Natural. Organic. Vegan

Currently, sustainability is one of the watchwords of all brands, but there is a sector that deals with even more specific expressions in this context – cosmetics. The words natural, organic and vegan refer to very similar meanings, they are all related to nature, but in fact each one carries a different concept.

These products have several different certifications and characteristics. One of the main ways of distinguishing is the ingredients used in the production of each cosmetic formula.



Natural ingredients are substances of plant, inorganic-mineral or animal origin, which have not undergone chemical transformations, but only certain physical processes are generally allowed, such as: extractions and percolations with solvents on natural substrates, use of purifying agents such as activated carbon, addition of ionic compounds for small pH adjustments.

Naturally derived ingredients are raw materials of natural origin. However, they have undergone chemical or biotechnological transformation processes, which offer minimal health risks. The use of these processes is justified because they allow functions not offered by purely natural and unprocessed ingredients. An example is the class of substances known as surfactants , as only these detergent action compounds are able to effect the interaction between fat and water, which works as a cleaning agent in soaps, or an emulsifier, the responsible ingredient by mixing oils and water to form creams and lotions.


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Vegan cosmetics are not categorized according to whether or not they contain natural or organic ingredients. What matters for the vegan classification is the absence of ingredients of animal origin, even if indirectly, such as their use during the manufacturing processes of synthetic or even vegetable ingredients. In addition, non-testing on animals, whether on the ingredients used or on the final product, is also a requirement.
It is important to note that to be considered vegan, cosmetics do not necessarily need to be natural or organic. A product that is entirely synthetic, but has nothing of animal origin and which has not been tested on animals, can be considered vegan.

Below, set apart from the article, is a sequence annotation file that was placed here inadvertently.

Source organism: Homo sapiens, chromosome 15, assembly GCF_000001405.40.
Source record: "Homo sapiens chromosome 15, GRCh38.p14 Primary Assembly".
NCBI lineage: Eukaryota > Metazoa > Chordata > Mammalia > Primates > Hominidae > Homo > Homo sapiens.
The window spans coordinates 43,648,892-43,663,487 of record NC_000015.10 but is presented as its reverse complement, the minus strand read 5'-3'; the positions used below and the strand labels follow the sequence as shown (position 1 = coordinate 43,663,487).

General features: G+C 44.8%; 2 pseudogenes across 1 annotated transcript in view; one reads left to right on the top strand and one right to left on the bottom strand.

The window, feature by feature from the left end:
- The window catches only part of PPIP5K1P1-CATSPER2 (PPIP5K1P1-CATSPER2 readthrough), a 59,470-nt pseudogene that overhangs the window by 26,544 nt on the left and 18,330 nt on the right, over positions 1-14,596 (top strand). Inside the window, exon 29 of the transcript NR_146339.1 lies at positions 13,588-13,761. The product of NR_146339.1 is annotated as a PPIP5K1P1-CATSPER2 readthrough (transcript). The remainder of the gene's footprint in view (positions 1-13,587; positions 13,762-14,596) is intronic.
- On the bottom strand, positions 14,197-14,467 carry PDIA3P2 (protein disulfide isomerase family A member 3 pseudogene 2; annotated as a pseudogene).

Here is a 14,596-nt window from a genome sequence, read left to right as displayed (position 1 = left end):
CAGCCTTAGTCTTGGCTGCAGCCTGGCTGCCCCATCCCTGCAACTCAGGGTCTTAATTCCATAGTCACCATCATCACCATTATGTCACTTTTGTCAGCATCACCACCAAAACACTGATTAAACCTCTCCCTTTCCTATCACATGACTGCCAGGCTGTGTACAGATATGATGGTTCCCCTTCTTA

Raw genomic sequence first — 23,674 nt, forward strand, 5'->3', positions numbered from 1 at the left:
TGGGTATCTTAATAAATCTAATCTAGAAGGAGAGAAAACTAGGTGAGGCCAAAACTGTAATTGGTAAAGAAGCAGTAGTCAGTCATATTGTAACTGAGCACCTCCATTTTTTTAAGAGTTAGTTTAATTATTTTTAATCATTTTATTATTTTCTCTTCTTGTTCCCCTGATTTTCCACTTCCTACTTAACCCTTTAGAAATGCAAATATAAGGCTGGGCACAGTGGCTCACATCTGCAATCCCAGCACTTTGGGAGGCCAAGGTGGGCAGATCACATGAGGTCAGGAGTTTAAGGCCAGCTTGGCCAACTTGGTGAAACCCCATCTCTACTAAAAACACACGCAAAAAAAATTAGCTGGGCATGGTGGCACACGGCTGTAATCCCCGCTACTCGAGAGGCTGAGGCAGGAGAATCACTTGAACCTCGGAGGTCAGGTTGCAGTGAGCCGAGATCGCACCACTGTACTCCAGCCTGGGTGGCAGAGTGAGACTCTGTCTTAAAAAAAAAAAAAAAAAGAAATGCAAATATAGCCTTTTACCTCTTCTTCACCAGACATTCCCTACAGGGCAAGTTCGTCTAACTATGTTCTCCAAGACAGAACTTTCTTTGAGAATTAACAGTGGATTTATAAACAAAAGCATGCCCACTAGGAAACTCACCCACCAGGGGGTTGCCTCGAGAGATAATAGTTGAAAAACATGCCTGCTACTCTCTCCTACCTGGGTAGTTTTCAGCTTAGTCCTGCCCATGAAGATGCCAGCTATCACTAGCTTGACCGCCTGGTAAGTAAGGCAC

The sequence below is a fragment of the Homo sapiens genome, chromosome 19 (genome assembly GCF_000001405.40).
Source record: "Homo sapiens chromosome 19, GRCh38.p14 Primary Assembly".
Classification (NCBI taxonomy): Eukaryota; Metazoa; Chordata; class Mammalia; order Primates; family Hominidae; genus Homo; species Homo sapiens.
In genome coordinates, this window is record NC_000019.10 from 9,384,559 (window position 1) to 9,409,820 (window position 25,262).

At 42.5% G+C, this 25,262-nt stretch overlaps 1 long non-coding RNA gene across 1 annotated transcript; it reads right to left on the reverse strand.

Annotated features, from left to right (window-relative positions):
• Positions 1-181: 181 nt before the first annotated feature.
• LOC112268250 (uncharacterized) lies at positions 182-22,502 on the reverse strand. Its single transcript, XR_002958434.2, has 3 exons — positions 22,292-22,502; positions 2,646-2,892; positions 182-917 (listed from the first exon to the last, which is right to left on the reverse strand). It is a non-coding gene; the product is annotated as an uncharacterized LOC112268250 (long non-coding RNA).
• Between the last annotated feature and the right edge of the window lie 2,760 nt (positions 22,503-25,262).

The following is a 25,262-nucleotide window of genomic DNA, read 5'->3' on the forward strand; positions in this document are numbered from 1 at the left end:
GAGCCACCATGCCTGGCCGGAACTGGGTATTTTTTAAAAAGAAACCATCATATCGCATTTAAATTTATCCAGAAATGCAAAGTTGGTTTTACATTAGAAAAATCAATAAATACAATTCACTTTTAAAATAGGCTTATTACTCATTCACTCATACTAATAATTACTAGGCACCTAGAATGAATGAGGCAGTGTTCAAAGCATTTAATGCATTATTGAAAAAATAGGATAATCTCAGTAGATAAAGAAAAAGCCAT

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The term Cruelty Free is applied to cosmetic products of any kind - regardless of whether they are natural, organic, vegan or synthetic - that just haven't had the formulas of their final products tested on animals.

This certification is necessary because, unfortunately, in the cosmetics industry, the practice of animal testing is still normal, in many situations it causes suffering or even death. The purpose of these tests is to ensure the safety of use in humans.
There are several different methodologies for carrying out safety tests, but animal testing is the most chosen because they offer lower costs in relation to more technologically advanced processes, or even in relation to conducting tests on humans themselves, which, not offering serious health risks, would be the most appropriate, since it is the final consumer.
Important: a cruelty free cosmetic can contain ingredients of animal origin, such as beeswax, honey, lanolin, milk, silk proteins, among others, as long as the final product formula has not been tested on animals. Cruelty Free is not synonymous with vegan, the latter has greater restrictions on animal welfare. The main difference is that the vegan takes into account the origin of the ingredients, while the cruelty-free only cares about the final formula of the product.

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